Legal Poker :

Iowa Legal Poker

Last Update: April 4, 2015

Online Poker

An online poker bill introduced in March 2013 was largely identical to one that passed the Iowa Senate last year on a 29-20 vote before stalling in the House. This time around, however, the bill didn’t even make out of a subcommittee, scuttling the chance for regulated online poker in Iowa for at least another year. Iowa is likely to take the issue back up during the 2014 legislative session.

An Iowa bill that would allow state casinos to operate intrastate online poker made it out of a State Senate subcommittee this week by a 2-1 vote.

In 2011, at the request of the Iowa General Assembly, the Iowa Racing and Gaming Commission produced a report on the possible regulation of intrastate online poker. Although the Iowa Senate approved a bill to legalize and regulate online poker by a 29-20 vote in early 2012, a companion measure was never taken up by the Iowa House.

The bill was revived in the Senate in early 2013 as Senate Study Bill 1068. The bill would authorize online poker within the state of Iowa but also permit the state to enter into player-pooling agreements with other states in which online poker is legal.

In the absence of such legislation, the state of the law is unclear. Existing live poker operators in Iowa do not want to jeopardize their licenses by offering games on the internet. From the player perspective, playing online poker may ran afoul of Iowa Code Section 725.7, which prohibits most forms of betting and wagering.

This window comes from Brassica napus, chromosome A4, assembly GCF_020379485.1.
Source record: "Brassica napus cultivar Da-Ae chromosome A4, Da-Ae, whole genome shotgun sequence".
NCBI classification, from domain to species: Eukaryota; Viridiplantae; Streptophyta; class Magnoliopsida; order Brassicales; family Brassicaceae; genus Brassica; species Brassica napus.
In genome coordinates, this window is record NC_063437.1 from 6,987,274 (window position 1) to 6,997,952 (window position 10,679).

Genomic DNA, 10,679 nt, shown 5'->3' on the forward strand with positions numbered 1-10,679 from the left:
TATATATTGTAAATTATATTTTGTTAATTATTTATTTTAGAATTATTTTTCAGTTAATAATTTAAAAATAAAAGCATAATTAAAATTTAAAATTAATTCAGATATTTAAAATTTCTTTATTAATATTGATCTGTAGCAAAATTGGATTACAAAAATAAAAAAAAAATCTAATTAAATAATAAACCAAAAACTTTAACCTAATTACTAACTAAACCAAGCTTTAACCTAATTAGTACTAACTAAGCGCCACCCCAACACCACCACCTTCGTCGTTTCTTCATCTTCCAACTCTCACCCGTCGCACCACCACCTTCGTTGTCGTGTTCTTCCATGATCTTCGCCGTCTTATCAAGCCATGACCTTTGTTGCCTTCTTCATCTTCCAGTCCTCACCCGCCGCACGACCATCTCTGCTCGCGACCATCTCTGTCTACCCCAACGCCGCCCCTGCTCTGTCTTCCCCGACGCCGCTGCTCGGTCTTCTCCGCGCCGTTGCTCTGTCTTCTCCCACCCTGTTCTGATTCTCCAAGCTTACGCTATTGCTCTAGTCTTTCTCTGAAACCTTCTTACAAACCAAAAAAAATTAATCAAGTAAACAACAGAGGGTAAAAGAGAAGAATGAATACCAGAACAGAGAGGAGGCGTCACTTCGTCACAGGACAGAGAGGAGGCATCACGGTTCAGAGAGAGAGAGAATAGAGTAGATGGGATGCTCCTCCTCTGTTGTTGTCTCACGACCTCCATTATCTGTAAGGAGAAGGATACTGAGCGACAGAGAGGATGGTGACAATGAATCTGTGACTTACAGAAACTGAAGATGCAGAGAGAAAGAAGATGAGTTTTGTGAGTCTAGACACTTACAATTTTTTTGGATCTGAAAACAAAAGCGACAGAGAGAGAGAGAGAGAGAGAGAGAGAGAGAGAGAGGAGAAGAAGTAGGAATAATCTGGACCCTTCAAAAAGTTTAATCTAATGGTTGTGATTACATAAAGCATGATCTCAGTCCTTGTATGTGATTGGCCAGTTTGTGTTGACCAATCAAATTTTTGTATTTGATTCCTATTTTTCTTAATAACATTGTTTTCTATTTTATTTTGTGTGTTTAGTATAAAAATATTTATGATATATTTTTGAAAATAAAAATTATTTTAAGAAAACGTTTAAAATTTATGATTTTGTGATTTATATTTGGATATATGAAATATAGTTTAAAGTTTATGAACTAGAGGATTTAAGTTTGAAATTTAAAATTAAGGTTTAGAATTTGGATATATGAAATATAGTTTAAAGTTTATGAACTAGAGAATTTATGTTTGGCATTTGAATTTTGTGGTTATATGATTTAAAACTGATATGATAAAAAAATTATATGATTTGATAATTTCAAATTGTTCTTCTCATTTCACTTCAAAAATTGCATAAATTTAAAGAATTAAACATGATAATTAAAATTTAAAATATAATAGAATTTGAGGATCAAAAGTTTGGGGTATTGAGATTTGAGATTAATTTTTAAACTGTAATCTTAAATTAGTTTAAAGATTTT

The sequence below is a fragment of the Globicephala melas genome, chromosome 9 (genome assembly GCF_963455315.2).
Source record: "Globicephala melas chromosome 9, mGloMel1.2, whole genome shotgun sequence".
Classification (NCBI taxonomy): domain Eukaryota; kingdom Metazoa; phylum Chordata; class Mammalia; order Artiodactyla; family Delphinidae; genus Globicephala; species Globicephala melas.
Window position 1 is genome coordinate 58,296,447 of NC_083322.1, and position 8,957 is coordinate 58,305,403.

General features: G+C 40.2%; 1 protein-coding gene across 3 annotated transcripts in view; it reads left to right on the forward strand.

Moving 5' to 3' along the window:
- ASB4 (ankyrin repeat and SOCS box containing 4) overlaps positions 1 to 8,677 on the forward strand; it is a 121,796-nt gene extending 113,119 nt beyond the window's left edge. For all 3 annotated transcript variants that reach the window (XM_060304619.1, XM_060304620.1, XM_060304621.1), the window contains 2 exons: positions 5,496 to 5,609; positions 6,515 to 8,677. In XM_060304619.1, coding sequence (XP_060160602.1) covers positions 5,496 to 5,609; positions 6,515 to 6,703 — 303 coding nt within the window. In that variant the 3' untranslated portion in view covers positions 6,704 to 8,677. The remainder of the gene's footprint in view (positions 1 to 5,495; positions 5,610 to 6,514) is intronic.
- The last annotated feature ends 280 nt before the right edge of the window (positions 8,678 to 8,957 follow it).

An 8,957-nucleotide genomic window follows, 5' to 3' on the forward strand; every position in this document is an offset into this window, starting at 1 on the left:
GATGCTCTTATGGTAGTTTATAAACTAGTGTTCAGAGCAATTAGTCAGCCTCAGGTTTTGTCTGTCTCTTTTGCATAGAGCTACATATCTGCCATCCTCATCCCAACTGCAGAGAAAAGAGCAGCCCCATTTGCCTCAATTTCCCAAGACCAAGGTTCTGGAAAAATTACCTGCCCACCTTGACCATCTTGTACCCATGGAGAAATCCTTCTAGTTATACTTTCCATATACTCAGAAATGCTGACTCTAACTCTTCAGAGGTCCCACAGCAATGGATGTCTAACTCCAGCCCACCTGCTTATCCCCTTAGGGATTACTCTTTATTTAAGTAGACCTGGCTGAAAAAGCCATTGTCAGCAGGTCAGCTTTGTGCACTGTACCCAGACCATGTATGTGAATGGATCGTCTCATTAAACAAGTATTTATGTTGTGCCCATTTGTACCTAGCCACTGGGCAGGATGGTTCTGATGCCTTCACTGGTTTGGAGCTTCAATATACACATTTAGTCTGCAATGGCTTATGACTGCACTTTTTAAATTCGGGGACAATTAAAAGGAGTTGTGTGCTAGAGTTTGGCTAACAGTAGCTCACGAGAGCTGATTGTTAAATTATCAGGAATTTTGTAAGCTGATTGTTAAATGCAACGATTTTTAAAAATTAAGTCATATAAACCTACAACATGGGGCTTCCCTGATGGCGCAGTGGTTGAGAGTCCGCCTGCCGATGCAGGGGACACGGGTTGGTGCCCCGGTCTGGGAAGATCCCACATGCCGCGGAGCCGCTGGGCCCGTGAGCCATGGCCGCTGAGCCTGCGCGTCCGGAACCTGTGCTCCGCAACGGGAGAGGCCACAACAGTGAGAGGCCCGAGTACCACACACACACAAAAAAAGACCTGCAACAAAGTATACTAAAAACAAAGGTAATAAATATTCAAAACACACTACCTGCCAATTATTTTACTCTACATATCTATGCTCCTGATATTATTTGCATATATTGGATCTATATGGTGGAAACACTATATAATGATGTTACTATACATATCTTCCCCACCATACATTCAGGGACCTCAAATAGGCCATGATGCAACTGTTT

Since their 2013 attempts Iowa has been relatively quiet when it comes to online gambling.

Live Poker

By the terms of Chapter 99F of the Iowa Code, live poker is permitted in Iowa on “excursion gambling boats”, “gambling structures” (which are really just boats that don’t sail), and “racetrack enclosures”. As of early 2013, 18 such boats, structures and racetracks were licensed. Poker is also available at a small handful of tribal casinos that operate in the state under the federal Indian Gaming Regulatory Act.

Under Title III, Subtitle 4, Section 99B.12 of the Iowa Code, home games are permissible in Iowa under certain conditions, including that the game not take place at a school, that nobody profits from the game other than their winnings, and that nobody wins or loses more than $50. While that last requirement would invalidate just about every home game that exists today in Iowa, in practice the state does not make a business of bringing prosecutions against home games.

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